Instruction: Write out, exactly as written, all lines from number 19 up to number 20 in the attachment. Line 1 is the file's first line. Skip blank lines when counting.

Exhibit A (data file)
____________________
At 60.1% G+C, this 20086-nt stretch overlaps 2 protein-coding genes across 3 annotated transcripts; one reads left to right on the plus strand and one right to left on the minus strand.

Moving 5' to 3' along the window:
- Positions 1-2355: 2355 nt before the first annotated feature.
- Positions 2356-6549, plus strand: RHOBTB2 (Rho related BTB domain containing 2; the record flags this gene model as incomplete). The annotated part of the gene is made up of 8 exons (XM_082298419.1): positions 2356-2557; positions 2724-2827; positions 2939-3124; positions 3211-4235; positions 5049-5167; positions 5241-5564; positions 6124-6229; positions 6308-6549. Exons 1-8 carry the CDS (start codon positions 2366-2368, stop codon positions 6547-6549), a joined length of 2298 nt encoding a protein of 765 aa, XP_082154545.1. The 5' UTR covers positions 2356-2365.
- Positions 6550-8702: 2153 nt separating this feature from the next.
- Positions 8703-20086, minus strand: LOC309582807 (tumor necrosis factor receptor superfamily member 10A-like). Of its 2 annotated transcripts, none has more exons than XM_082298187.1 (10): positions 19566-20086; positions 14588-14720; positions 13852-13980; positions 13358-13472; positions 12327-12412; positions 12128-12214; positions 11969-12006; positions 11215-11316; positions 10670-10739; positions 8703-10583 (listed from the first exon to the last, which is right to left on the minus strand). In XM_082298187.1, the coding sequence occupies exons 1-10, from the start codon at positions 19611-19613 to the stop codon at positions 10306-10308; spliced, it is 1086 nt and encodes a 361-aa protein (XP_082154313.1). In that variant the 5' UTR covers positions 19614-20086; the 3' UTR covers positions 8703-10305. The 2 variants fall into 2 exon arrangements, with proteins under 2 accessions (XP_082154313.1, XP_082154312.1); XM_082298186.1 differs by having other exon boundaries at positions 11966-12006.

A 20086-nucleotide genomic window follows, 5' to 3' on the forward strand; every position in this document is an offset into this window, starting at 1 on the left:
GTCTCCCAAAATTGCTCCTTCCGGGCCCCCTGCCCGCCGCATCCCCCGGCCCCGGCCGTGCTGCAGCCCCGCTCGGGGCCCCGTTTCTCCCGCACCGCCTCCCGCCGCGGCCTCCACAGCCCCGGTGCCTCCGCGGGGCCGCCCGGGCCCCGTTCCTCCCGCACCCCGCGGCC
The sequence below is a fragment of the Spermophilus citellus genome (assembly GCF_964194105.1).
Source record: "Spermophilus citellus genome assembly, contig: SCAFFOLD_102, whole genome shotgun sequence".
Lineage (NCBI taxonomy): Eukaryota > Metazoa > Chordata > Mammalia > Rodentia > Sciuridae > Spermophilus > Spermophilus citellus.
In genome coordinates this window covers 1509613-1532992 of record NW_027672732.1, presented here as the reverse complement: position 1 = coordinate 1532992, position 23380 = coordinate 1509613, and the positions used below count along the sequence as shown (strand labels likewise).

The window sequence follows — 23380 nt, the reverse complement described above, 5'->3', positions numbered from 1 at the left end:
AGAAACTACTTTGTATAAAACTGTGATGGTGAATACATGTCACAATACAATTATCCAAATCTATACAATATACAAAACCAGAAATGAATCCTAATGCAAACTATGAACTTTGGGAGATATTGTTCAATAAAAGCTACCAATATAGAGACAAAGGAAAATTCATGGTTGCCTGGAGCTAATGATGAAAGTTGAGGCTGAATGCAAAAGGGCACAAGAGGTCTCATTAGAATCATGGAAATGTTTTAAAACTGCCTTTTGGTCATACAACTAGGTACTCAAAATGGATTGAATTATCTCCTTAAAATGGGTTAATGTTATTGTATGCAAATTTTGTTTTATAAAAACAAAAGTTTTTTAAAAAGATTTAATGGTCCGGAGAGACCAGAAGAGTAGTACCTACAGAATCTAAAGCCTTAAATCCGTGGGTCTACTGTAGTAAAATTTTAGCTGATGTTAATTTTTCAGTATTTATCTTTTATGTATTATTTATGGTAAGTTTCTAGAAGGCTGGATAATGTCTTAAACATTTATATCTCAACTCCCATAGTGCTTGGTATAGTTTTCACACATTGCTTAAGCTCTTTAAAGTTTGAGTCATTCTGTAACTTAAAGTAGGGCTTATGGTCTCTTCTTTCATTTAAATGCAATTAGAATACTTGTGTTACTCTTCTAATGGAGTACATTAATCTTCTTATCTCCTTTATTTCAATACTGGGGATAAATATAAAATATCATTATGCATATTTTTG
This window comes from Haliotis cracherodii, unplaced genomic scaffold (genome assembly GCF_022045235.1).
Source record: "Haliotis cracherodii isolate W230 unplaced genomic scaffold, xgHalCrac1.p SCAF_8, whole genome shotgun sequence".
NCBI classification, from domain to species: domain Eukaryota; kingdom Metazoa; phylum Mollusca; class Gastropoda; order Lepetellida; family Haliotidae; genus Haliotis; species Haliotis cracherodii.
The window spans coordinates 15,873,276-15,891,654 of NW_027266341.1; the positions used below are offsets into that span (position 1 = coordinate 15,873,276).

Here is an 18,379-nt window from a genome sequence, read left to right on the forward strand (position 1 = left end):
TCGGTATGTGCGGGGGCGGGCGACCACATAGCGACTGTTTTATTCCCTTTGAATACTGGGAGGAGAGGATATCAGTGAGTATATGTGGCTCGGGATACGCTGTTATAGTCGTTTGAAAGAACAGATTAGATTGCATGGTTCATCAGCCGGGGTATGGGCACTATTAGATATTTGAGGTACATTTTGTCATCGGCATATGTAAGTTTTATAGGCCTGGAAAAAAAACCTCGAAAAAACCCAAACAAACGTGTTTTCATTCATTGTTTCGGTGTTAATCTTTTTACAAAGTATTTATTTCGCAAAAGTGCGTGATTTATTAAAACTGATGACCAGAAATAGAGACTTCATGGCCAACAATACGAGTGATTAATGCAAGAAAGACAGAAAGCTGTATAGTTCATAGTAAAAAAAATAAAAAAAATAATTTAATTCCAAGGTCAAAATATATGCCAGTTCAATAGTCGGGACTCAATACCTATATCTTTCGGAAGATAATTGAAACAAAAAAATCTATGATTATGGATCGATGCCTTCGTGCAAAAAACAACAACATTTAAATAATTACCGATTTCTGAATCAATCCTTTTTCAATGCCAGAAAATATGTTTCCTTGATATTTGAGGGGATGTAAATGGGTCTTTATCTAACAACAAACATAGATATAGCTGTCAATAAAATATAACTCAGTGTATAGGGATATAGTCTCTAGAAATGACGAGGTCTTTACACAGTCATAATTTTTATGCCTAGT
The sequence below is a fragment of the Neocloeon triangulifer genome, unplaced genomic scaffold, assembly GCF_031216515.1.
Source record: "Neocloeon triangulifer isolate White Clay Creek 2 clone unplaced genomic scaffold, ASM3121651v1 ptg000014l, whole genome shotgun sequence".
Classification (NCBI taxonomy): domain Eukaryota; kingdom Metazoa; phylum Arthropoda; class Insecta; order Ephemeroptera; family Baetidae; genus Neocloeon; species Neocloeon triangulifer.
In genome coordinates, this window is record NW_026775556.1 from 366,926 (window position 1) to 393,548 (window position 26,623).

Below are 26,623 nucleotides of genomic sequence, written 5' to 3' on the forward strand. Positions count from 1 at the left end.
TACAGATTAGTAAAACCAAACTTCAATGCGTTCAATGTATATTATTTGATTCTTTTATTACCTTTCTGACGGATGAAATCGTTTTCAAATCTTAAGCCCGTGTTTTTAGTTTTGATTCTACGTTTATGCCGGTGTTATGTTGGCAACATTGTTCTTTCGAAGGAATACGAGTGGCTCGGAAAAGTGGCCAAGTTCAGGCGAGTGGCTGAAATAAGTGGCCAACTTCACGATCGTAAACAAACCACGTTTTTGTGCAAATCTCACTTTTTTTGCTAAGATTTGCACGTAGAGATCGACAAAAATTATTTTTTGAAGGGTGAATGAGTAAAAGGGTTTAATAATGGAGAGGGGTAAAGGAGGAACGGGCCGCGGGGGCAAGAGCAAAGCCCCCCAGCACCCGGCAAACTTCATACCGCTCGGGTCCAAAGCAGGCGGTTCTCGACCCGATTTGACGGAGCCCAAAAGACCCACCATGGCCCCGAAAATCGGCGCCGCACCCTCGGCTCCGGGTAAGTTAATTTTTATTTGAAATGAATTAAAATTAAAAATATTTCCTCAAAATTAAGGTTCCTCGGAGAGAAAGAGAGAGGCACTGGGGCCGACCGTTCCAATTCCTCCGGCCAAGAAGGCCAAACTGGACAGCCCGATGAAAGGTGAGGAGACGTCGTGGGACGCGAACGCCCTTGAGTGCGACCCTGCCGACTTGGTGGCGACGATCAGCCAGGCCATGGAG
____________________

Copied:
Here is an 18,379-nt window from a genome sequence, read left to right on the forward strand (position 1 = left end):
TCGGTATGTGCGGGGGCGGGCGACCACATAGCGACTGTTTTATTCCCTTTGAATACTGGGAGGAGAGGATATCAGTGAGTATATGTGGCTCGGGATACGCTGTTATAGTCGTTTGAAAGAACAGATTAGATTGCATGGTTCATCAGCCGGGGTATGGGCACTATTAGATATTTGAGGTACATTTTGTCATCGGCATATGTAAGTTTTATAGGCCTGGAAAAAAAACCTCGAAAAAACCCAAACAAACGTGTTTTCATTCATTGTTTCGGTGTTAATCTTTTTACAAAGTATTTATTTCGCAAAAGTGCGTGATTTATTAAAACTGATGACCAGAAATAGAGACTTCATGGCCAACAATACGAGTGATTAATGCAAGAAAGACAGAAAGCTGTATAGTTCATAGTAAAAAAAATAAAAAAAATAATTTAATTCCAAGGTCAAAATATATGCCAGTTCAATAGTCGGGACTCAATACCTATATCTTTCGGAAGATAATTGAAACAAAAAAATCTATGATTATGGATCGATGCCTTCGTGCAAAAAACAACAACATTTAAATAATTACCGATTTCTGAATCAATCCTTTTTCAATGCCAGAAAATATGTTTCCTTGATATTTGAGGGGATGTAAATGGGTCTTTATCTAACAACAAACATAGATATAGCTGTCAATAAAATATAACTCAGTGTATAGGGATATAGTCTCTAGAAATGACGAGGTCTTTACACAGTCATAATTTTTATGCCTAGT